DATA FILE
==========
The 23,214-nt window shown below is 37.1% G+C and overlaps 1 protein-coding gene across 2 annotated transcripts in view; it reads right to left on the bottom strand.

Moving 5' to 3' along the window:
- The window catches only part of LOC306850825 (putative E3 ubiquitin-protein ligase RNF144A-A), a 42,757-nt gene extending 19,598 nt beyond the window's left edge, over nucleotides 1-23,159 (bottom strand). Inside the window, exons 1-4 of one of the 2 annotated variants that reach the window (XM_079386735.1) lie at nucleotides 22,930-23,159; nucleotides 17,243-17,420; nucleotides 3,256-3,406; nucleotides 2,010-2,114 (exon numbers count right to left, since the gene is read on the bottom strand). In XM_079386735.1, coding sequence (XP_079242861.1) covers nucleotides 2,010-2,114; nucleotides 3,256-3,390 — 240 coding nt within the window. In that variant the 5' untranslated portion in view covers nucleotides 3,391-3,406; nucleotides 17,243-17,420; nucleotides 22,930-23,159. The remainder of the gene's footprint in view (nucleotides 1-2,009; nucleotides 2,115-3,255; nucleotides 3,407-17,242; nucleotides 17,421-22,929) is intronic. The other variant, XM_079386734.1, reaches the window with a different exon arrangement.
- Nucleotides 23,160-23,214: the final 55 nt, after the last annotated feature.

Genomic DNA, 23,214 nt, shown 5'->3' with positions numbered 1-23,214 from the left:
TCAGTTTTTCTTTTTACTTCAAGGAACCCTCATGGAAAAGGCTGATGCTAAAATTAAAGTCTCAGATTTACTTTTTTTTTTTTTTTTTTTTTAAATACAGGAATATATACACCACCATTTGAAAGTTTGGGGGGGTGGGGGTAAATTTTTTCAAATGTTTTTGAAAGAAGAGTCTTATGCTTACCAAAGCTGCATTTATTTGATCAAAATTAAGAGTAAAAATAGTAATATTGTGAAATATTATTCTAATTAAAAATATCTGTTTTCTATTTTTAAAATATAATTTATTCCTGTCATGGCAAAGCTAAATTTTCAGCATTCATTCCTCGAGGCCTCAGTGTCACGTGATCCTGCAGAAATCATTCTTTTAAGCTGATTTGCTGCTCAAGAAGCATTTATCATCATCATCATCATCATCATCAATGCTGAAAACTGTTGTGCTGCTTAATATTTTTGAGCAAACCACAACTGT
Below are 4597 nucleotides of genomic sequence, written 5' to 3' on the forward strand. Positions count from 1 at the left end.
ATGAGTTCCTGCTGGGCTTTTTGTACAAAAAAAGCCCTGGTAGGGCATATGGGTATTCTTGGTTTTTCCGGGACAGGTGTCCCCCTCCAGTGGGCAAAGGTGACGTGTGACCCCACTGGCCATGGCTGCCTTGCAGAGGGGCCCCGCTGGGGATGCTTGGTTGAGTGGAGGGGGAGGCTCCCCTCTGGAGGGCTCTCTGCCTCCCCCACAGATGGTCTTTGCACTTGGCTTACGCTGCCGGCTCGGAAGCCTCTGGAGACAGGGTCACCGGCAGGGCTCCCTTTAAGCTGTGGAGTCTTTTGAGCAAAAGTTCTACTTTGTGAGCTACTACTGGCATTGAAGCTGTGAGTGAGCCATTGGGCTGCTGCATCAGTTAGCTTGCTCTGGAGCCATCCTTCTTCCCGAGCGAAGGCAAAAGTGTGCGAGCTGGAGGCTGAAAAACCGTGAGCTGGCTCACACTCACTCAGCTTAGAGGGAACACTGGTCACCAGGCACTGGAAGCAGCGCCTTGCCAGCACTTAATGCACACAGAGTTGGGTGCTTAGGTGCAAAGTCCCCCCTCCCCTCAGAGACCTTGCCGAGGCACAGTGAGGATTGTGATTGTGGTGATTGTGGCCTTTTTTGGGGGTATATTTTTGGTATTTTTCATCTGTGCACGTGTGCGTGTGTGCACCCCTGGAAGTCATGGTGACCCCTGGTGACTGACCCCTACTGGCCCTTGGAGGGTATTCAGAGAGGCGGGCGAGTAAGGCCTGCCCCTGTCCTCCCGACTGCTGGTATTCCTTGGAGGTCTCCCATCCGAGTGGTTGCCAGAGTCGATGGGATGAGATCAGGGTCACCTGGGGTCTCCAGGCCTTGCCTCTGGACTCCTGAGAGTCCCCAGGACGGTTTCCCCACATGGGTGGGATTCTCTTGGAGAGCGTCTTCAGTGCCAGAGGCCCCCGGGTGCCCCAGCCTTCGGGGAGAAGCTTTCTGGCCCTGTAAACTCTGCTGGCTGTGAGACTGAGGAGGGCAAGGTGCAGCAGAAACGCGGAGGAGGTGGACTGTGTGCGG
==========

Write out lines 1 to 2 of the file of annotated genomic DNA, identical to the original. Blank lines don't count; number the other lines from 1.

The 23,214-nt window shown below is 37.1% G+C and overlaps 1 protein-coding gene across 2 annotated transcripts in view; it reads right to left on the bottom strand.

Moving 5' to 3' along the window: